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Chef Martin Weaver’s New Salad Restaurant Will Grow Its Own Lettuce

SaladHead will open in West University

Eight different types of greens will be on offer at any given time at SaladHead
SaladHead [Official Photo]

In the coming months, talented Houston chef Martin Weaver will introduce SaladHead, a new fast-casual restaurant that grows its own lettuce, to Houston.

After more than a year of planning, Weaver and partner Andrew Alvis finally signed a lease at 5410 Kirby Drive, taking over a space formerly occupied by an outpost of My Fit Foods. Instead of the bowls of chopped romaine and arugula found at chains like Sweetgreen and Salata, Weaver’s restaurant will base its offerings on heads of lettuce and other greens grown hydroponically by the restaurant.

“I call it ‘root-to-bowl,’” Weaver tells Eater. A chef who graduated from Le Cordon Bleu in Austin and comes from a fine dining background — his resume includes long stints at Brennan’s of Houston, KUU, and Artisans — Weaver had been working on plans for his own restaurant, when Alvis, whom he met at the farmer’s market and owns half of Sustainable Harvesters in Waller County, approached him with the salad bar idea.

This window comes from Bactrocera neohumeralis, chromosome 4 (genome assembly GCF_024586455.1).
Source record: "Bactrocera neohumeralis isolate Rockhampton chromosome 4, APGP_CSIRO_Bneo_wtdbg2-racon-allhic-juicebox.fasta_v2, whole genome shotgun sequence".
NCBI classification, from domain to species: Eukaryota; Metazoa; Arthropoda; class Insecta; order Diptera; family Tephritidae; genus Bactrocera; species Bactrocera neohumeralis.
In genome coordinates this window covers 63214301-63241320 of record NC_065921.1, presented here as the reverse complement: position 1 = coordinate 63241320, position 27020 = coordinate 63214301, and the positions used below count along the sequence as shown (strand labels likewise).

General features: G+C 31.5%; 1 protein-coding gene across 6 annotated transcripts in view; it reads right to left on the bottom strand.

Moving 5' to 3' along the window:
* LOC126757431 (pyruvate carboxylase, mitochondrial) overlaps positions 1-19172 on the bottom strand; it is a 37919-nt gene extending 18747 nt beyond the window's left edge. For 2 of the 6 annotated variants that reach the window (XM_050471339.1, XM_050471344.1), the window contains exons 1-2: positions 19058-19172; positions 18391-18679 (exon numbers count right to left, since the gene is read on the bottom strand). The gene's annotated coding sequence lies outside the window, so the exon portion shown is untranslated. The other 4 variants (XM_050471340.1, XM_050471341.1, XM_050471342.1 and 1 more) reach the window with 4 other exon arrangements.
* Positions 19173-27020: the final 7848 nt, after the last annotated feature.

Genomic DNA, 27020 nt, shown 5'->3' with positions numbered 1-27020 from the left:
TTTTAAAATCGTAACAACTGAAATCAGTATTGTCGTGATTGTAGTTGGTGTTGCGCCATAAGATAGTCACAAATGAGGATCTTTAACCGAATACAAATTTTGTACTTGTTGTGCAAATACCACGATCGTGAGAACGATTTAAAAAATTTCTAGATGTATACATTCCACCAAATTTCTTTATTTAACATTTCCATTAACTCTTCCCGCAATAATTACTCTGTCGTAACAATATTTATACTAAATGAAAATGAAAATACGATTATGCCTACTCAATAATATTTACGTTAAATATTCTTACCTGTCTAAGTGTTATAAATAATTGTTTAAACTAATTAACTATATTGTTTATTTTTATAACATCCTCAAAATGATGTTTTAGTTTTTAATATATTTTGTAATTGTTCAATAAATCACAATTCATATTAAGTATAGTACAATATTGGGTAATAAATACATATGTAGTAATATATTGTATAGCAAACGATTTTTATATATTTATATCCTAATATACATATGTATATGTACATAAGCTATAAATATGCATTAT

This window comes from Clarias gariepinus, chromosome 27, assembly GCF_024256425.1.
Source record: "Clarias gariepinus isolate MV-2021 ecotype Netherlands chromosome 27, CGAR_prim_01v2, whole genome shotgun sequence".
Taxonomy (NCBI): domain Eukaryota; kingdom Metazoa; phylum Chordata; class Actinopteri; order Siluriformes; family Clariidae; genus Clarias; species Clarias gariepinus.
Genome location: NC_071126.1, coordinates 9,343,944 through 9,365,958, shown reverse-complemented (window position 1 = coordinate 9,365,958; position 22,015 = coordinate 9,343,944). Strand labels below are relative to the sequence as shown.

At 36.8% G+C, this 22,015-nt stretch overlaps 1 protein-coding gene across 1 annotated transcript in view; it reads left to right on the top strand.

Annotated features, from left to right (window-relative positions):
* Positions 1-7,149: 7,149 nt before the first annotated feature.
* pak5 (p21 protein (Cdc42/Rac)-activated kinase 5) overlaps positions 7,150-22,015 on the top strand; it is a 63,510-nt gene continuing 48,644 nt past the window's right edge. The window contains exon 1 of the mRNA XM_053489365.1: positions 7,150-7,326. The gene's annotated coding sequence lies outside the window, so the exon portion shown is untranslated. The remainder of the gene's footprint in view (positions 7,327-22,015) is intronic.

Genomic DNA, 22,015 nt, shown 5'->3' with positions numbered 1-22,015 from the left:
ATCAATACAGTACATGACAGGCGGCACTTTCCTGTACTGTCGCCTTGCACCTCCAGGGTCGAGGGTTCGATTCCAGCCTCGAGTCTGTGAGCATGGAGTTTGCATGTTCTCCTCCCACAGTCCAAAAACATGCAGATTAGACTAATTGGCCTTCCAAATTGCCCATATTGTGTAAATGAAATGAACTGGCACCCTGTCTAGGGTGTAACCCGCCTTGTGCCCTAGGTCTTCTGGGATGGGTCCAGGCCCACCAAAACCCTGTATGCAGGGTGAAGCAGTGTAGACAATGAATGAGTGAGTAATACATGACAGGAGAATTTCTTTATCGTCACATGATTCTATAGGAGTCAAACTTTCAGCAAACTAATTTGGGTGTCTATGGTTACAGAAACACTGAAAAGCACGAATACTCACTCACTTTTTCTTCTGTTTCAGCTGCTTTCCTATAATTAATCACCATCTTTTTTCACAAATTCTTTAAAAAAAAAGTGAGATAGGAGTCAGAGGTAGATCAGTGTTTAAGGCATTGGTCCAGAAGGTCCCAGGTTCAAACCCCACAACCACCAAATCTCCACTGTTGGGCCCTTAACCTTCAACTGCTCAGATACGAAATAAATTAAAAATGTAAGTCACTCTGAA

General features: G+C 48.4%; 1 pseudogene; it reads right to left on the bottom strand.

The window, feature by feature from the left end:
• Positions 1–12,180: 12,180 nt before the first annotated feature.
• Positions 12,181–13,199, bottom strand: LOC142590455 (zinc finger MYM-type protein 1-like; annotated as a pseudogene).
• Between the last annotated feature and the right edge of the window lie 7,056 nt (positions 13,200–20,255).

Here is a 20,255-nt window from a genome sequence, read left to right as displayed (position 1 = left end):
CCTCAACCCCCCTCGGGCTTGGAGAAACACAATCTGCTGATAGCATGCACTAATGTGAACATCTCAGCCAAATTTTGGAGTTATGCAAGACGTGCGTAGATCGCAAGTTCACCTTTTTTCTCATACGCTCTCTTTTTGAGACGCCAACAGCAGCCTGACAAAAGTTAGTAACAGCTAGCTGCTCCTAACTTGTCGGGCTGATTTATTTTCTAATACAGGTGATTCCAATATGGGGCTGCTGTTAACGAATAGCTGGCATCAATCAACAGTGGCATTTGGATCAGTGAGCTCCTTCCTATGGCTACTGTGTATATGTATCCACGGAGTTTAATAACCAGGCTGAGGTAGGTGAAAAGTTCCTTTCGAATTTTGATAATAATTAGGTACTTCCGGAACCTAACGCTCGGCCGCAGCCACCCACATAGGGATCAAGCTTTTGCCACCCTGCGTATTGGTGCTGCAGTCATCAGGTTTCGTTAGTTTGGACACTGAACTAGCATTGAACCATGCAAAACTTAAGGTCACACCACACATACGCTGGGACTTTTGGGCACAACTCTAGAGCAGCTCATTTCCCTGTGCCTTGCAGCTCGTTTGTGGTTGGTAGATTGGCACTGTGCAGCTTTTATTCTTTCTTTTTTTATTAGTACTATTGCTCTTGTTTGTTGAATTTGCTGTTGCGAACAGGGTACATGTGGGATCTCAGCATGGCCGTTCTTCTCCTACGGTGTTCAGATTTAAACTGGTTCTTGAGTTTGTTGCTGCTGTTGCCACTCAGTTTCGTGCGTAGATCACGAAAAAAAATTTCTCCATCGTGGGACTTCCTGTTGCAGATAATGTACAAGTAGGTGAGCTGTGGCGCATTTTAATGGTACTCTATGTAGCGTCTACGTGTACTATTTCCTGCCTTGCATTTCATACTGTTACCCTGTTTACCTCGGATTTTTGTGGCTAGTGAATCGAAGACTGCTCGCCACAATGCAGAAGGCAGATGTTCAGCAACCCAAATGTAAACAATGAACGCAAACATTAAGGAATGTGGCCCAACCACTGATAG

“When you walk in, there will be a display of live lettuce with descriptions, flavor profiles, and names,” says Weaver, who estimates the he’ll probably have up to eight different lettuce selections at any given time. “We will also be growing our own kale.”

To build a salad, diners will start with a base of one to three different lettuce heads, adding proteins, additional toppings and dressings of choice. “44 Farms will supply our beef. Felix Florez of Black Hill Ranch will supply heritage breed pork. And I’ll be getting all of my fish and seafood from Frixos,” states Weaver, who adds that he’ll be using a wood-fired grill that will allow him to serve entire grilled steaks and chicken instead of the diced, cubed versions you might find elsewhere.

The partners have a contracted with Gin Braverman of Gin Design Group, who has designed places like Oxheart, Public Services Wine & Whiskey, and Beckrew Wine House, to design the 1500 square foot space.

If all goes according to plan, SaladHead should be open by early November.